Posted by Jeremy | September 17, 2014
Truth, reconciliation, and the meaning of solidarity
AFL-CIO President Richard Trumka recently spoke to the Missouri AFL-CIO about the shooting of Michael Brown in Ferguson and the need for labor to discuss racism and classism. In his speech, Trumka urges all working people to come together for economic equality, but he begins by directly answering why the labor movement must respond to what happened in Ferguson.
As Trumka points out, Lesley McSpadden, a grocery store worker and the mother of Michael Brown, and Darren Wilson, the officer who killed Michael Brown, are both union members. “How can we not be involved,” Trumka asks.
“Our brother killed our sister’s son and we do not have to wait for the judgment of prosecutors or courts to tell us how terrible this is,” says Trumka, in a stunning speech during which he tackles head-on racism in the history of the labor movement.
In 1917 when corporations began to recruit black sharecroppers from the Mississippi delta to replace white strikers on industrial jobs in St. Louis – jobs that paid more than sharecroppers could ever make on the farm, “the St. Louis labor movement helped lead a blood bath against the African-American community in East St. Louis.”
“The NAACP estimated up to 200 died and 6,000 were left homeless. Eugene Debs, the founder of the National Railway Union called the East St. Louis massacre—and I quote—“a foul blot on the American labor movement.
“It was one of the single most violent events in the history of American racism and it scarred this city, our labor movement and our country.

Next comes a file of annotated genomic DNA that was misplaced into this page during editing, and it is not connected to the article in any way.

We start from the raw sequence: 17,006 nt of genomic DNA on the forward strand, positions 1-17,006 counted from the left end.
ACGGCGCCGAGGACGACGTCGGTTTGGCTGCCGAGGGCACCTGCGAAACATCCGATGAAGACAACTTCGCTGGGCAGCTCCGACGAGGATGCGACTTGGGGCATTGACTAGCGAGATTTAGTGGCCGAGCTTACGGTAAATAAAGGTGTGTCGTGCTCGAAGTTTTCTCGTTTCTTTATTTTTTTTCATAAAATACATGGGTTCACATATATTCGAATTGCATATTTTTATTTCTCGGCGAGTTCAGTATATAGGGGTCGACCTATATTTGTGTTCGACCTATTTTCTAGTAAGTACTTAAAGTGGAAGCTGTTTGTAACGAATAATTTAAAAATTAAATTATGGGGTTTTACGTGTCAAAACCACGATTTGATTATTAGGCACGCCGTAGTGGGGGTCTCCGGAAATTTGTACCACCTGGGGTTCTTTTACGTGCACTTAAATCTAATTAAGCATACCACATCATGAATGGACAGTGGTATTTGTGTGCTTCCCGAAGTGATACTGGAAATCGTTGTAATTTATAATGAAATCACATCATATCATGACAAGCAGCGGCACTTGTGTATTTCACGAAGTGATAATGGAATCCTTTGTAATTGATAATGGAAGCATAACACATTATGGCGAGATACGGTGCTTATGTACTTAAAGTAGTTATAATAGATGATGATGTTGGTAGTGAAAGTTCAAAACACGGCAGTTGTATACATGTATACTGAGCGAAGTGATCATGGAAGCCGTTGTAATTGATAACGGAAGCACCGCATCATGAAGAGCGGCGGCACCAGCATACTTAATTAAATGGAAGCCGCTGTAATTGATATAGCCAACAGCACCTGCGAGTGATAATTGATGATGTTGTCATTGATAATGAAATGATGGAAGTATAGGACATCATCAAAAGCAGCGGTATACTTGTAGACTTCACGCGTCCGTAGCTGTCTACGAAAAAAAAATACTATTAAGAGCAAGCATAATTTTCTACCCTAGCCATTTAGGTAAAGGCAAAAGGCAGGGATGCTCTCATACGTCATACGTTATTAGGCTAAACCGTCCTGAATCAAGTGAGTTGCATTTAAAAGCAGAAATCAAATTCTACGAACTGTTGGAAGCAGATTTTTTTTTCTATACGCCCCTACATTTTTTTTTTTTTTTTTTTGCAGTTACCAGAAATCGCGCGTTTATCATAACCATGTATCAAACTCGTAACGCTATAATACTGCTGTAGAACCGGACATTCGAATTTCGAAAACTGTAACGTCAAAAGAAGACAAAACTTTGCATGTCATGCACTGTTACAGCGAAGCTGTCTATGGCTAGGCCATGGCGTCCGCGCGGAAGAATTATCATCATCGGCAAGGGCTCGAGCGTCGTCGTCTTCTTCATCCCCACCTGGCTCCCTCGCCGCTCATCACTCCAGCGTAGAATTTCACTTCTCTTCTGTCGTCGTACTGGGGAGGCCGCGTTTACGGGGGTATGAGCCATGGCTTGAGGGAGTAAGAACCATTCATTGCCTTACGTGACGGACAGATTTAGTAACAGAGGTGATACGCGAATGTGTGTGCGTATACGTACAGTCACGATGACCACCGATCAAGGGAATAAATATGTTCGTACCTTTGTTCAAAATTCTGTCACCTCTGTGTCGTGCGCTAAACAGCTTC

Corporations played the race card repeatedly around the end of the 19th and in the early 20th century to drive a wedge between organized labor and poor, black, and immigrant workers. “But this not just about leaders of the past and tragedies of yesterday,” said Trumka.
“We can either live our history or we can change it.”
Trumka talks about how he has a son, who he worries may not always obey traffic laws. “But I never worry when he goes for a cross-country road trip or a night on the town that he may be stopped, shot to death by a police officer.”
“But for millions of mothers and fathers of young African-American men and boys, men just like my son and boys that were as young as me and my friend Tommy—kids with promising futures in America, it is a constant fear, a constant fear.”
Trumka says that fear isn’t limited to fatal encounters with police but encounters that result in a disproportionate number of incarcerations for petty drug use by non-white children.
“This is not somebody else’s problem. This is the reality of life for millions of our brothers and sisters. And so it is our problem. That is what solidarity means.”
The death of Michael Brown needs to be the beginning of an open-ended conversation about what the labor movement can and should do – about racism, classism, and “the blindness of our nation to the poor of all races and nationalities.”
“I know there are no easy answers here. […] But the answer starts with candor, not firepower. We cannot militarize our police force. A free society,” says Trumka, depends on a civilian police force accountable to the community it protects.
“But let’s not forget what our history teaches us: it’s always the employers who want the paramilitary forces, the National Guard, bayonets and armored cars and the weapons always end up pointed at us.”
Trumka appeals to union members to remember their hunger for justice and fairness which brought them into the labor movement.
“Justice and fairness just don’t happen,” says Trumka. “We have to make it happen.”
“Because in this country, in the richest nation on earth, at the richest time in our history, fairness and justice are not too much to ask whatever the color of our skin, whoever we love, no matter our gender, our religion or anything else, because we are the workers of America: from the hotel to the high schools, we lay the foundations. We teach the classes. We drive the buses. We build the roads. Brothers and sisters, we lift the loads and answer the call. We do what it takes no matter the cost. We wake our country up every single day and we tuck her into bed at night. We won’t be turned aside. We won’t be divided.”
You really ought to watch this speech – or at least read it: http://www.aflcio.org/Press-Room/Speeches/At-the-2014-Missouri-AFL-CIO-Convention